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SPENSER, JOHN (1559–1614), president of Corpus Christi College, Oxford, son of John Spenser, gent., was a native of Suffolk, and was born in 1559. His sister married William Cole, D.D. [q. v.], president of Corpus Christi College, Oxford. He must apparently be distinguished from the John Spenser (presumably a younger brother of the poet, Edmund Spenser) who was admitted a scholar of Merchant Taylors' school, 3 Aug. 1571. The future president first joined Corpus Christi College, Oxford, according to Dr. John Rainolds [q. v.], as a ‘famulus collegii.’ He was doubtless one of the two ‘famuli præsidis,’ of whom one seems usually to have acted as a kind of private secretary. After graduating B.A., 29 Oct. 1577, he was appointed Greek reader in the college, but owing to an appeal to the visitor against his appointment he was not admitted to the fellowship, which he held in virtue of that office, till 7 May 1579, when the appeal had been decided in his favour. The opposition may have been partly owing to the unpopularity of the president, who was Spenser's brother-in-law. He proceeded M.A. 16 March 1580–1, B.D. 21 March 1589–90, D.D. 20 April 1602. Spenser resigned the Greek readership, after holding the office for the accustomed ten years, in 1588, but, for a while, retained his fellowship. Leaving Oxford, he held successively the livings of Alveley, Essex, 1589–92, Ardleigh, Essex, 1592–4, Faversham, Kent, 1594–9, and St. Sepulchre's, Newgate, from 1599 to his death, besides being presented to Broxbourne, Hertfordshire, in 1592. He was elected to the presidency of Corpus Christi College on 9 June 1607. At the time he must have been resident on his cure of St. Sepulchre's, London, as, on taking the oaths, he is described as ‘diocesis Londinensis.’ He held the presidency during an uneventful period in the college history until his death, 3 April 1614. He was also one of the fellows of Chelsea College, and was chaplain to James I. In 1612 he was appointed prebendary of St. Paul's. A sermon by him on ‘God's Love to his Vineyard,’ preached at Paul's Cross, was published posthumously in 1615.

Spenser was associated with two literary undertakings of great moment—the translation of the authorised version of the Bible and the completing of the publication of the works of his friend, Richard Hooker [q. v.] He was on the New Testament committee, his special department being the Epistles, while his predecessor, Rainolds, was on that of the Old Testament. The fact appears to be symbolised in their respective monuments opposite each other in the Corpus Chapel, where Rainolds is represented as holding in his hand a closed book, Spenser an open one.

The first posthumous edition of any part of Hooker's ‘Ecclesiastical Polity’ was brought out by Spenser, who in 1604 published an edition of the first five books ‘without any addition or diminution whatsoever,’ with a brief but graceful and pregnant address ‘To the Reader.’ He also took great pains to recover, in a form fit for publication, the remaining three books, in which effort, so far as regards the eighth book, he seems to have been largely successful, no doubt owing to the co-operation of Henry Jackson, a scholar and afterwards fellow of Corpus. Jackson was also employed in collecting and editing, under Spenser's guidance, various sermons by Hooker, including the celebrated sermon on justification [see art. Hooker, Richard, and Hooker's Works, preface, 1888].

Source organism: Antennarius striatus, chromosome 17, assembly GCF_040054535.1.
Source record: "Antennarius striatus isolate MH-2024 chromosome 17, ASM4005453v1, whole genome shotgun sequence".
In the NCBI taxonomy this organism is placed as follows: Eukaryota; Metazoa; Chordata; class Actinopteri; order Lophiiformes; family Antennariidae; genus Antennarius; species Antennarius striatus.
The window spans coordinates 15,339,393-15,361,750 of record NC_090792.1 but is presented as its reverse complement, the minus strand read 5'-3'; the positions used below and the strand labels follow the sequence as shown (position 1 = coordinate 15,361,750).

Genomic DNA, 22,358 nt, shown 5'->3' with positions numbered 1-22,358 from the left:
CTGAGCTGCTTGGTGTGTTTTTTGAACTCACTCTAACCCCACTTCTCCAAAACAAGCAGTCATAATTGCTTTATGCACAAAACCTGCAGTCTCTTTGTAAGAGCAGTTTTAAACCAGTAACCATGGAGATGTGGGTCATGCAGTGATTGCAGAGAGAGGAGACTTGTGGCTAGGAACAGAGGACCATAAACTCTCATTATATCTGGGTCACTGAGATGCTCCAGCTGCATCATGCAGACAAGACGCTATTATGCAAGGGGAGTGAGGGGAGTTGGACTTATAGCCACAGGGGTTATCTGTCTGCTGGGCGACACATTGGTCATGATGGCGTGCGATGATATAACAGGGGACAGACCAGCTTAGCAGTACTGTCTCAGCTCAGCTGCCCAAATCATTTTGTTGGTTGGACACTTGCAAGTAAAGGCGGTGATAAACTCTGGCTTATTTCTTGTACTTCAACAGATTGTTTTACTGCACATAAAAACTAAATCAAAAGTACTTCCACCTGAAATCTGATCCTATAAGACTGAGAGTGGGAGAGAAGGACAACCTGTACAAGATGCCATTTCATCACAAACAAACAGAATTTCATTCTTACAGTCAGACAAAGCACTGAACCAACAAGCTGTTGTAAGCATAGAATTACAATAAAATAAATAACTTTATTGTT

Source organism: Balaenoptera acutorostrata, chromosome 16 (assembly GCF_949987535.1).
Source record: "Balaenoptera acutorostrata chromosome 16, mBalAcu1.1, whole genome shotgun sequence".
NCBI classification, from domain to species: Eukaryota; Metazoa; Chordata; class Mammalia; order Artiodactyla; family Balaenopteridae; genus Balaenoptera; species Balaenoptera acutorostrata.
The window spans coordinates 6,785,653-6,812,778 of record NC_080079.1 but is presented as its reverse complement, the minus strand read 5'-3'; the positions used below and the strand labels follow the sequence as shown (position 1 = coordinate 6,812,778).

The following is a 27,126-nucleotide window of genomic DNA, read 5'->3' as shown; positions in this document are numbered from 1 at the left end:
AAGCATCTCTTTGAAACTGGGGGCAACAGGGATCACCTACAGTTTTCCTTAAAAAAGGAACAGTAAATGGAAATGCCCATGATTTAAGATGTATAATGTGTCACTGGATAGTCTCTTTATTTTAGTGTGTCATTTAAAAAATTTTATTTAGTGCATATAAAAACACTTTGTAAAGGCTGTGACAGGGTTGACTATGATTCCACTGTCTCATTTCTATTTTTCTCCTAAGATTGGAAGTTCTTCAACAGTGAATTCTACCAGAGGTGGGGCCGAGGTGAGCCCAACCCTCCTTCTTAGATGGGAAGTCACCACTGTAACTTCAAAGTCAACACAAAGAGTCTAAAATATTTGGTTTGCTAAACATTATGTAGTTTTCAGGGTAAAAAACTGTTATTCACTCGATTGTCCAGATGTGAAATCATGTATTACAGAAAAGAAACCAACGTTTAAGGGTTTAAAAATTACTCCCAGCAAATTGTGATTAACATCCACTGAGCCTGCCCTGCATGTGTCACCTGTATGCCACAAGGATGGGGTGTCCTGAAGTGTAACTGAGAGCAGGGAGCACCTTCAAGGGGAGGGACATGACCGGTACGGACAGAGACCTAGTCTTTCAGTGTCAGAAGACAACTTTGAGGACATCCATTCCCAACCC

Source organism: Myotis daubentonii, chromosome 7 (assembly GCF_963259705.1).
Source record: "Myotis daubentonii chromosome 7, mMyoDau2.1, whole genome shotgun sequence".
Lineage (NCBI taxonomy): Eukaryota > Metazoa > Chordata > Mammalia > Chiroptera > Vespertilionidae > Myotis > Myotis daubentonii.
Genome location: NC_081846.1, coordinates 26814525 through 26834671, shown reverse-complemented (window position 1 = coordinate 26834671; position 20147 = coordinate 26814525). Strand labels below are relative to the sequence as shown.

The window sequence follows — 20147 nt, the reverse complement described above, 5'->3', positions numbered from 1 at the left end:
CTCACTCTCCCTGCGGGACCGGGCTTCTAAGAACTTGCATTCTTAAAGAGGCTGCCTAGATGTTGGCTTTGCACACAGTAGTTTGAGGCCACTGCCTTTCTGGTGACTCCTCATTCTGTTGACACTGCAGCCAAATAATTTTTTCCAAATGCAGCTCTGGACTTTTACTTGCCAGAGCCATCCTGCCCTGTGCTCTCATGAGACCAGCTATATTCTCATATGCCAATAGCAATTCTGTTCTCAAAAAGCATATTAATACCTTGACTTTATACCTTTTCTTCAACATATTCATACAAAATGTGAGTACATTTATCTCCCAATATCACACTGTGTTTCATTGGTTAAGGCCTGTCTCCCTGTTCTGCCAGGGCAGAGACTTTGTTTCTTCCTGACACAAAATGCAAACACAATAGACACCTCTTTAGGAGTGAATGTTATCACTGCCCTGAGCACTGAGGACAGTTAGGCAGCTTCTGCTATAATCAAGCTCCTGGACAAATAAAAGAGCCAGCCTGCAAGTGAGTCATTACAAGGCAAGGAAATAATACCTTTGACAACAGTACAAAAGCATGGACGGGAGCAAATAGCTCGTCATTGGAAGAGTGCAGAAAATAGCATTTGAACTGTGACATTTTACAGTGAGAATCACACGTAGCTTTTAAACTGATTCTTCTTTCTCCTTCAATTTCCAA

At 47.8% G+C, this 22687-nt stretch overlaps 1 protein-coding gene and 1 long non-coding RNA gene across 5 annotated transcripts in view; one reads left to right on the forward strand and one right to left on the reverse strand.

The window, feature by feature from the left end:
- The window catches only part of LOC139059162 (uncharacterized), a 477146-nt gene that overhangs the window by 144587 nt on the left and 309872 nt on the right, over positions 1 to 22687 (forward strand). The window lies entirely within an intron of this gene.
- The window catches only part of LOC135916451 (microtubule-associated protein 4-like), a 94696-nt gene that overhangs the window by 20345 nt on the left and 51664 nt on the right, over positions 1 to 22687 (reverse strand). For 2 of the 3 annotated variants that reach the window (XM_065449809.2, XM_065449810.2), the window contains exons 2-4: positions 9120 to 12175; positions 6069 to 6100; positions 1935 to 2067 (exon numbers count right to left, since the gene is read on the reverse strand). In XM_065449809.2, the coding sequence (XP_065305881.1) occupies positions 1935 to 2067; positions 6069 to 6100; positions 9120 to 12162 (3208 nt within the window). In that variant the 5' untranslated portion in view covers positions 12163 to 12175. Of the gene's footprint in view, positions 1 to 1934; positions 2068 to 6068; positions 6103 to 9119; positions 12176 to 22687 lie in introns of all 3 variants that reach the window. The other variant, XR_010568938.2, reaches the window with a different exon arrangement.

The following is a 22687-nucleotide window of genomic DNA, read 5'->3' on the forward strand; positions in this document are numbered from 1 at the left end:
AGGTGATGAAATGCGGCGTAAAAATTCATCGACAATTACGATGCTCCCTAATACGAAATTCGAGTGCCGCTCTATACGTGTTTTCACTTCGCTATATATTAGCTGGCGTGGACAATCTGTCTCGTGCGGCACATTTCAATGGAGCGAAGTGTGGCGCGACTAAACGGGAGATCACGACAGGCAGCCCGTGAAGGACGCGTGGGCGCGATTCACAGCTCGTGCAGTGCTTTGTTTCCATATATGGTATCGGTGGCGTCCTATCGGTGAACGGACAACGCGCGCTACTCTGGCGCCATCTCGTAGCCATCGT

Spenser, no doubt, took great pains in superintending the editing of Hooker's various works. But it has sometimes been further said that he took a considerable share in the composition of them. This statement, which has obtained currency through its repetition in Wood's ‘Athenæ Oxonienses’ (sub ‘John Spenser’), was originally due to one Hamlett Marshall, who seems to have been Spenser's curate, and in 1615 published a sermon by him, dedicated to John King, then bishop of London. In the dedication to this sermon he makes this statement: ‘This of mine own knowledge I dare affirm, that such was his humility and modesty in that kind’ (namely, in withholding his works from publication), ‘that, when he had taken extraordinary pains, together with a most judicious and complete divine in our church, about the compiling of a learned and profitable work now extant, yet would he not be moved to put his hand to it, though he had a special hand in it, and therefore it fell out that tulit alter honores.’ That Spenser would often communicate with Hooker on the work on ‘Ecclesiastical Polity,’ which the latter writer was preparing, possibly make suggestions, or have special points of difficulty referred to him for advice or information, is very probable, but that he made any substantial contribution to the composition of the book, without receiving due acknowledgment from the author, is a supposition as wholly repugnant to the character of Hooker as it is contradictory of the entire tone and spirit of the address in which Spenser introduces his friend's work (Fowler, Hist. of Corpus Christi College, p. 173).

Spenser married a sister of George Cranmer [q. v.], one of Hooker's favourite pupils. According to Wood, Spenser's portrait was painted ‘on the wall in the school gallery’ at Oxford (Athenæ, ed. Bliss, ii. 190).

[Fowler's Hist. of Corpus Christi College, Oxford, pp. 143–4, 170–5; Wood's Athenæ Oxon.; Foster's Alumni Oxon.; Burnet's Hist. of the Reformation, Clarendon Press edition of 1816, vol. ii. pt. ii. pp. 504–5; Hooker's Works, Clarendon Press edition of 1888, editor's preface. No mention of Spenser's matriculation or admission into Corpus Christi College is extant in the university or college registers.]

T. F.